Players 2023: After mediocre start, Tyrrell Hatton storms back to walk away with career-best payday
PONTE VEDRA BEACH — Tyrrell Hatton walked off the ninth at TPC Sawgrass Sunday fuming. He’d only hit two fairways on the front nine of the final round at the Players Championship, and he’d just rinsed his tee ball and made bogey at the par-5 ninth hole. But the Englishman came from the clouds to shoot 29 on the back side and equal the lowest ever back-nine score during the 49-year history of the Players Championship.
And it's not even Hatton’s first 29 for nine holes in a tournament this year.
“Erm, I can’t even think properly right now … actually, I did it in Abu Dhabi earlier this year,” a near speechless Hatton said when asked if he’d ever shot 29 in his career.
The 31-year-old was right. He shot 29 on the back side at Yas Links in the final round of the Abu Dhabi HSBC Championship in January, which included a hole in one.
Besides that ace, Hatton’s 29 at TPC Sawgrass is far more impressive given the stage and the elite field at the PGA Tour’s flagship event. After an even-par (36) front nine, Hatton rattled off seven birdies, including five straight to close out beginning at the 14th. Hatton’s 65 catapulted him to second place. Hatton equalled Rory McIlroy, Kevin Chappell and Shane Lowry for the lowest ever score of TPC Sawgrass’ back nine, but first since that trio pulled it off during the 2016 Players.
Known for his hilarious, self-deprecating nature and colorful on-course banter, Hatton, a six-time DP World Tour winner, laughed when asked about “a rare smile” on 18.
“Yeah, I mean … considering where I was at the start of the back nine, I was probably tied 34th or something like that,” Hatton said. “Especially with how I was hitting it off the tee on the front nine. I was struggling with a block fade, which it's just not a nice shot to have on a left-to-right wind.”
Hatton’s smile on No. 18 was no doubt influenced by a majestic recovery shot he hit from the pine straw in the right trees. He negotiated a terrible lie and carved a gripped-down 4-iron from 203 yards to 10 feet and made the birdie.
“Sure, it was a risky shot, but it never crossed my mind to just try and chip out,” Hatton said. “The wind was sort of in off the left so it was kind of helping me. I was just trying to cut it. What made [the shot more impressive] was the fact that I couldn't get the club properly behind the ball and had to hover it quite far back. For it to come out as well as it did, I was delighted. Very happy to hole the putt at the end of it.”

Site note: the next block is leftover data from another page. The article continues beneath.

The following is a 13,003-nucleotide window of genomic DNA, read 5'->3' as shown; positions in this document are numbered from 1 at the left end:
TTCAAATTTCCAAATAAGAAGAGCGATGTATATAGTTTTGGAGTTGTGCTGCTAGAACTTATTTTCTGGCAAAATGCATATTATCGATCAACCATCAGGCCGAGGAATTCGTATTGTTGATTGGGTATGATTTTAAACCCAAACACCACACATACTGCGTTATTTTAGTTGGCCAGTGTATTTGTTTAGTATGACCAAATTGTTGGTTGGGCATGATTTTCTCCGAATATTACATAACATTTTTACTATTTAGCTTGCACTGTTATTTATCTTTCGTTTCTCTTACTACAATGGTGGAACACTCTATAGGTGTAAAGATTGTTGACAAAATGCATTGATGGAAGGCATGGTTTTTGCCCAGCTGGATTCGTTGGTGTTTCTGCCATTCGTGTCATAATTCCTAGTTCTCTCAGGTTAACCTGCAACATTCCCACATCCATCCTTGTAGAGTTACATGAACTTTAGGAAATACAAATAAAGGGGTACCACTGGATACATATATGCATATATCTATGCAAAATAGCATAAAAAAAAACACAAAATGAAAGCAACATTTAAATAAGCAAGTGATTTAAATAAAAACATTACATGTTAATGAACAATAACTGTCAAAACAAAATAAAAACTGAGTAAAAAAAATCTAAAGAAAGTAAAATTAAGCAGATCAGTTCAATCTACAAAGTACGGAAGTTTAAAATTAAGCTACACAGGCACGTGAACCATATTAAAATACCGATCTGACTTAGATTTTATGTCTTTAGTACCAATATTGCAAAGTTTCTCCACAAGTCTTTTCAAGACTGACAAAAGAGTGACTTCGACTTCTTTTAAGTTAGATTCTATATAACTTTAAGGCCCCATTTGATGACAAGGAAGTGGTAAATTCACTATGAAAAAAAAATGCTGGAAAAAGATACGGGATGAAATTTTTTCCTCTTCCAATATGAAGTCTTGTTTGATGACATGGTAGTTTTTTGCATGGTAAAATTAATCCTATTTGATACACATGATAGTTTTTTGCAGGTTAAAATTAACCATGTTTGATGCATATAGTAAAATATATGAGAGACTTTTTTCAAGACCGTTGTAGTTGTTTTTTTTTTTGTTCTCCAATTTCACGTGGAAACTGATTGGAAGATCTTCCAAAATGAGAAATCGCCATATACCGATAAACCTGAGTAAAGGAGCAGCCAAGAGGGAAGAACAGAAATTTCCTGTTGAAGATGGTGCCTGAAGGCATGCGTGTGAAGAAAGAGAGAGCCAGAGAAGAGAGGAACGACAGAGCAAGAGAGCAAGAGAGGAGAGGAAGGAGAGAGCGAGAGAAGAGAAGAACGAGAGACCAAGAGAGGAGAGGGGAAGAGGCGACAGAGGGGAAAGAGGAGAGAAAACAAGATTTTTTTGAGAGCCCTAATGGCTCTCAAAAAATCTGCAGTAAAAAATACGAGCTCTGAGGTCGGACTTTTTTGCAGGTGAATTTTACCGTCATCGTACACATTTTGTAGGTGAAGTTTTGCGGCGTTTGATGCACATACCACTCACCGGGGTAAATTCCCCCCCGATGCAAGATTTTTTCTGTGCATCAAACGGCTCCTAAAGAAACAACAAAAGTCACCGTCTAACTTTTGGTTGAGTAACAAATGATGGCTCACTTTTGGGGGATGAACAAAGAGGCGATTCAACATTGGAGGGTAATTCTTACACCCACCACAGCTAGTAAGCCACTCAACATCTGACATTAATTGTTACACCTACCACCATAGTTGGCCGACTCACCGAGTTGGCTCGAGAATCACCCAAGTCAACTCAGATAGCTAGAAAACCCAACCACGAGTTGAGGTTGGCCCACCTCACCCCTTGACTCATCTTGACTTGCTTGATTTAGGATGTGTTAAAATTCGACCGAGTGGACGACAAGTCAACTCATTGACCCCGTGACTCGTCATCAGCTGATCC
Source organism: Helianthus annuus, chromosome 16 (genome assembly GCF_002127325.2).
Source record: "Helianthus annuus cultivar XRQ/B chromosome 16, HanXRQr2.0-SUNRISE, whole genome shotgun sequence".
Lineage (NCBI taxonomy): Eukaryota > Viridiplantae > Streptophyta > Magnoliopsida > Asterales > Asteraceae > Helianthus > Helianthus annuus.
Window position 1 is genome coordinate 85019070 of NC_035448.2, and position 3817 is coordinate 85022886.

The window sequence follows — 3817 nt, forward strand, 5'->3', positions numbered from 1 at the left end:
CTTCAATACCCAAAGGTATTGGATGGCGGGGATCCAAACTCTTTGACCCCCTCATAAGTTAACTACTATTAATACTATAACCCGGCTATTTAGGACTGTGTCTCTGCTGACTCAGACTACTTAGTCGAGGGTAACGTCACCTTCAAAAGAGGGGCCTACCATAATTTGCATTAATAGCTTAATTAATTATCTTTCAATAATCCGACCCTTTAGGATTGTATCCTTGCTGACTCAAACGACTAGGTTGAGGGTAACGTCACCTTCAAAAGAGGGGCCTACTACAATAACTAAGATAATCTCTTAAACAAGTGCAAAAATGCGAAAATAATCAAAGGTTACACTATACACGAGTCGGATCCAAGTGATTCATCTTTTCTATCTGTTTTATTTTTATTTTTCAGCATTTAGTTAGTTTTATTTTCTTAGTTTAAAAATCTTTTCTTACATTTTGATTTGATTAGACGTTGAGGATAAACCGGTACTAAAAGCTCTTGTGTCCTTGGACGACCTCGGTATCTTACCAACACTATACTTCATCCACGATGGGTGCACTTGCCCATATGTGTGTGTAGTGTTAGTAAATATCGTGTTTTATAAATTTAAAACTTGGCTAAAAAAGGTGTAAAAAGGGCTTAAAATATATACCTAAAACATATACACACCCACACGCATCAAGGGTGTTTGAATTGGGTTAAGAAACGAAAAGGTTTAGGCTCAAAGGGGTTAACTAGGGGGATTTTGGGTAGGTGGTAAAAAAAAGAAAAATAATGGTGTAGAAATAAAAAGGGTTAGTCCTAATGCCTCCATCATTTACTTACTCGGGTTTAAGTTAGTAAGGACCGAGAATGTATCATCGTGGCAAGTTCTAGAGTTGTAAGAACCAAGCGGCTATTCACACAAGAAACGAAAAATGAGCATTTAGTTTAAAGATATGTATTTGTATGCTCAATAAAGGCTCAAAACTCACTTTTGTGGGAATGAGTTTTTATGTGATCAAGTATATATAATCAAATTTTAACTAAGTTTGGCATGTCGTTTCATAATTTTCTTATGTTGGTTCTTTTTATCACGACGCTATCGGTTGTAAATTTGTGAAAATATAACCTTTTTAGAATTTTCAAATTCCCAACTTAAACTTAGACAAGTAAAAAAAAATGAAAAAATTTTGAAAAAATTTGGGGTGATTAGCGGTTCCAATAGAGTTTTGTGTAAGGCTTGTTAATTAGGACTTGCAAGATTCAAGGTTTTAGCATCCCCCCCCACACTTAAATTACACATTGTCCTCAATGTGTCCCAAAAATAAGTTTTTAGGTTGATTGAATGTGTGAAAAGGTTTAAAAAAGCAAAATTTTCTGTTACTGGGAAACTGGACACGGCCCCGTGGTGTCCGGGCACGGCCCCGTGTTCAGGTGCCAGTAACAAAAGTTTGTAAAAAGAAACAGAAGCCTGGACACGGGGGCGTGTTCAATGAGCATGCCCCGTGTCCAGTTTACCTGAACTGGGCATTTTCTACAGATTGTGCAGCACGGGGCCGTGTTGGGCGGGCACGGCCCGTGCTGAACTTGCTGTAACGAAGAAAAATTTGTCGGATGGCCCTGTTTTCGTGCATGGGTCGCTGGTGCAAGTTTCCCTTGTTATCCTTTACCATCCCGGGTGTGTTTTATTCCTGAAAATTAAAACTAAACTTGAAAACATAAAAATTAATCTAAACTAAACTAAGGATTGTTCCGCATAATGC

With this year’s Players Championship purse boosted to $25 million and the winner receiving a record $4.5 million payout, Hatton gets $2.75 million for the runner-up finish, which is over a $1 million more than he got for winning the Arnold Palmer Invitational in 2020.
But Hatton said the biggest benefit was how a second place would contribute to his season-long effort to finish inside the top 50 on the FedEx Cup who qualify for the BMW Championship in the playoffs. Do that, and Hatton is eligible for all the PGA Tour’s designated events in 2024.
“Well, look, money's great, but like at the end of the day, I'm 69th in the FedEx Cup,” said Hatton, who is projected to move to 25th. “After being in the tournament at Bay Hill for as long as I was on Sunday, to only end up with 110 points was disappointing.”
Hatton was then asked about the tour’s schedule of eight designated events next year that will feature no 36-hole cut and reduced fields of between 70 and 80 players.
“I mean if you play well you earn your right to be there,” he said. “It's as simple as that where it's a level playing field. If you play better, then obviously you're going to be in the bigger event. Sport is brutal, and golf's no different.”